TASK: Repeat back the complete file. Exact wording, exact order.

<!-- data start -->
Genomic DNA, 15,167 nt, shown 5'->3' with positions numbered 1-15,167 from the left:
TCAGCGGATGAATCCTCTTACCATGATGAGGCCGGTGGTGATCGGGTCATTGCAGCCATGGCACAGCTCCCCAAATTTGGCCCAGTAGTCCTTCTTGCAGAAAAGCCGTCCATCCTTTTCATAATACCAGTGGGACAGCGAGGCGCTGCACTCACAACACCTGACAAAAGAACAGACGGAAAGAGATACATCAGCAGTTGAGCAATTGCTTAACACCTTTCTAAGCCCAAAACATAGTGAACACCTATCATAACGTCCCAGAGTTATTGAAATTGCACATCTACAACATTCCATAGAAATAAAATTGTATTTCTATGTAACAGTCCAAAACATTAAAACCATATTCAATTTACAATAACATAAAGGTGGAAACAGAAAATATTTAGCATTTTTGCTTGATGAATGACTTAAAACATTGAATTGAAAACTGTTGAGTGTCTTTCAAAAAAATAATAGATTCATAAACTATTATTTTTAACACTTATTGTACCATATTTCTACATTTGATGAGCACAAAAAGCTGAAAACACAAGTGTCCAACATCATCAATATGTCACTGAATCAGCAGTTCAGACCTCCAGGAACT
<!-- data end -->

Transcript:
Genomic DNA, 15,167 nt, shown 5'->3' with positions numbered 1-15,167 from the left:
TCAGCGGATGAATCCTCTTACCATGATGAGGCCGGTGGTGATCGGGTCATTGCAGCCATGGCACAGCTCCCCAAATTTGGCCCAGTAGTCCTTCTTGCAGAAAAGCCGTCCATCCTTTTCATAATACCAGTGGGACAGCGAGGCGCTGCACTCACAACACCTGACAAAAGAACAGACGGAAAGAGATACATCAGCAGTTGAGCAATTGCTTAACACCTTTCTAAGCCCAAAACATAGTGAACACCTATCATAACGTCCCAGAGTTATTGAAATTGCACATCTACAACATTCCATAGAAATAAAATTGTATTTCTATGTAACAGTCCAAAACATTAAAACCATATTCAATTTACAATAACATAAAGGTGGAAACAGAAAATATTTAGCATTTTTGCTTGATGAATGACTTAAAACATTGAATTGAAAACTGTTGAGTGTCTTTCAAAAAAATAATAGATTCATAAACTATTATTTTTAACACTTATTGTACCATATTTCTACATTTGATGAGCACAAAAAGCTGAAAACACAAGTGTCCAACATCATCAATATGTCACTGAATCAGCAGTTCAGACCTCCAGGAACT